·  three, ‘representativeness’, which is nothing but the human tendency to stereotype—to judge a person according to a model in one’s mind. 

Now, against this backdrop, Michael Lewis— argues that the collapse of the US market and the subsequent bailout of the banks made Americans of all hues to believe that their system was rigged and he believes that this economic folly gave way to political folly, and the result is: “The marketplace for politicians just did the something as weird as the marketplace for securities did.…”

Elaborating his analogy, he says that Trump went on anchoring crazy numbers, for he knows that the voters’ negotiation happens around the crazy numbers. For instance, Trump’s proclamation to levy 35% duties on goods imported to encourage American companies to stay put in the US and thus increase employment opportunities locally caught the attention of every ‘marginalized’ white ‘college-uneducated’ voter—interestingly in the process they even missed to see the downside of the proposal: price of consumer goods skyrocketing—and simply pushed them towards electing Trump as President. 

Lewis says that Trump by constantly speaking about gruesome ISIS executions or murders committed by undocumented-immigrants provided the voters with more memorable information than dry facts and figures and thus leveraged on ‘availability-heuristics’. Lewis asserts: “People don’t want the right answers. They want a story. They don’t think in statistical terms.”

Lewis further avers that Trump has also benefitted from the inclination of voters to get carried away by “representativeness heuristic”—to ‘stereotype.’ As Danny Kahneman said that it is correct to assume that a very tall, thin athlete is more likely to play basketball better than American football, and when a selector attempts to select a player  there is a danger he/she being carried by this mental model rather than evaluating a player based on statistics relating to his past performance. This rule of thumb often lead us seriously astray. Arguing that Trump benefited from this human inclination to stereotype, Lewis further elaborates his point thus: a voter’s mind thinks that a President looks like “a tall guy, mainly a white guy, with robust physique.” So, what all this meant is: a voter tend to evaluate a candidates and picks that candidate who fits his mental description—in the instant case, Donald Trump.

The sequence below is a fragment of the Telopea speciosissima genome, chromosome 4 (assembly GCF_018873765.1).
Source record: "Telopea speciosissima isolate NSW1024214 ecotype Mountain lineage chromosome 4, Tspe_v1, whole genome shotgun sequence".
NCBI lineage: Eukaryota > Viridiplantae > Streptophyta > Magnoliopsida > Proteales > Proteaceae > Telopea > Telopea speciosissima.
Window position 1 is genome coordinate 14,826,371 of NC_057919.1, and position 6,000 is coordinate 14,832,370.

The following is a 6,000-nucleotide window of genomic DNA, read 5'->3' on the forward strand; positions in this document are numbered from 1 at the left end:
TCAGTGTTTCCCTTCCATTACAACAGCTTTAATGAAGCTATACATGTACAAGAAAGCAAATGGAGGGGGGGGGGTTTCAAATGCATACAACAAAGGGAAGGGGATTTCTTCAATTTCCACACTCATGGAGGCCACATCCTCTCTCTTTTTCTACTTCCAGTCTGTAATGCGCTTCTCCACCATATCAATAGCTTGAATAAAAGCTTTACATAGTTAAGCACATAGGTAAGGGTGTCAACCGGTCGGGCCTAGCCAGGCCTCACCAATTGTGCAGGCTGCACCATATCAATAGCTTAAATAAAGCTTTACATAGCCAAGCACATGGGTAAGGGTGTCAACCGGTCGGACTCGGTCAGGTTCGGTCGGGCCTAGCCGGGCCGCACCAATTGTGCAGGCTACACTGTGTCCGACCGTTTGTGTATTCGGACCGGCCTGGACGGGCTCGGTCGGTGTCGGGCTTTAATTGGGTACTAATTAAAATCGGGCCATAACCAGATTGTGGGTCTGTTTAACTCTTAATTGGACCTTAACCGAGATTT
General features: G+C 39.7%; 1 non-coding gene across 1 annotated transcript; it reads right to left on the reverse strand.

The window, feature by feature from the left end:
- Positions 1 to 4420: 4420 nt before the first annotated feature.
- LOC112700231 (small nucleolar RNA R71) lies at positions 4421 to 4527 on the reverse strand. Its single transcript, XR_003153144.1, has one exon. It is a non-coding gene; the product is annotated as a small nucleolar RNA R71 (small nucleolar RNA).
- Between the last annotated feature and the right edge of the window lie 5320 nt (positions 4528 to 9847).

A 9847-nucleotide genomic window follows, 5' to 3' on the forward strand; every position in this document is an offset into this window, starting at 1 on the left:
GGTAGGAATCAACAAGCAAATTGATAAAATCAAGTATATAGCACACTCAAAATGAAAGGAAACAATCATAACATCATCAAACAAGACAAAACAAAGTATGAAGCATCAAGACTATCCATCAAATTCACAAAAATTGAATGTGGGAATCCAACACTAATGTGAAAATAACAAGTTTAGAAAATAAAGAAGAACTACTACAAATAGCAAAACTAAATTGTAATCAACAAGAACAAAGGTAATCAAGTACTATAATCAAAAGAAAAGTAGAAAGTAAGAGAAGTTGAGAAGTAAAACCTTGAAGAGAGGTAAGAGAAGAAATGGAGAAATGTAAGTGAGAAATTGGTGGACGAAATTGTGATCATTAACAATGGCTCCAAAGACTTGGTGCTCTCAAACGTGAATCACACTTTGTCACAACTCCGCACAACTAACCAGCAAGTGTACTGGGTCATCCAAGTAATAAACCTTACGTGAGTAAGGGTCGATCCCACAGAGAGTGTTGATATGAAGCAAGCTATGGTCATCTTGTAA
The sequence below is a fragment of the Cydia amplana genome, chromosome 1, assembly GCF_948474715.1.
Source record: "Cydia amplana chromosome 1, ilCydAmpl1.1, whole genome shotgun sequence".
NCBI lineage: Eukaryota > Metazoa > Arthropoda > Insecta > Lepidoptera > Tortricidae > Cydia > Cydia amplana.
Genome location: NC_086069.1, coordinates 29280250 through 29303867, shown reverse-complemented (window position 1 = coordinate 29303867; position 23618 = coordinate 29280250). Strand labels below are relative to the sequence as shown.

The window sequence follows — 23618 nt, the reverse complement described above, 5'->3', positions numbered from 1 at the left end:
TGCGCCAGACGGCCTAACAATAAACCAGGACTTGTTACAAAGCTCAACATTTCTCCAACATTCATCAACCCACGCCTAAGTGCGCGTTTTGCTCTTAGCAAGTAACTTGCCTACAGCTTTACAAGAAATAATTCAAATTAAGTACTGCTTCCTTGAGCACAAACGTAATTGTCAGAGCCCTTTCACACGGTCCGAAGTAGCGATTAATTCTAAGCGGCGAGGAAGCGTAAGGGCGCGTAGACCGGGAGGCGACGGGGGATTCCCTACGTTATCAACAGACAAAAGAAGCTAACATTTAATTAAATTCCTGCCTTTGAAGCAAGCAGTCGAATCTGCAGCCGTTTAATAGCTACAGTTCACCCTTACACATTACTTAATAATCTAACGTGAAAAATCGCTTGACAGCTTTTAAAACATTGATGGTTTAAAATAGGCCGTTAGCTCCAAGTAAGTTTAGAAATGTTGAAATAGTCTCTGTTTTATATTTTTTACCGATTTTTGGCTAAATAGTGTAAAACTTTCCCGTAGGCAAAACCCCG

In conclusion, Lewis says that Trump being a political communicator of far effectiveness won the voters by exploiting their faulty mechanisms of decision making. He says: “You are, in a weird way, in the world where you are trying to overwhelm impulses. It’s so hard to get rid of it. This is how people think” (FT10/11 Dec, 2016). 

Lewis’s argument may however sound over-generalization, but stands to reasoning. No surprise if all this raises a question: “Is Lewis ‘anchoring’ his book against the election results? Perhaps, not, for he is already a best-selling author, but one thing is true: businessmen are excellent at selling. And Trump is basically a businessman! 


Unknown said...

I am reacting immediately after reading the first few lines of the article.
Evidently you have the vision and analytical capability.
My problem lies in understanding and attaining the desired satisfaction modern art.
I fail to grasp the meaning conveyed in complex sentences.
I would have got your message better if it was in simple sentences.

karpuramanjari said...

Thanks Prasad garu… I agree, long sentences make reading irritating… … but as you know, writing simple sentences is highly demanding… and am afraid I am not equipped with that craft…nevertheless, I shall make an attempt to minimize this irritation…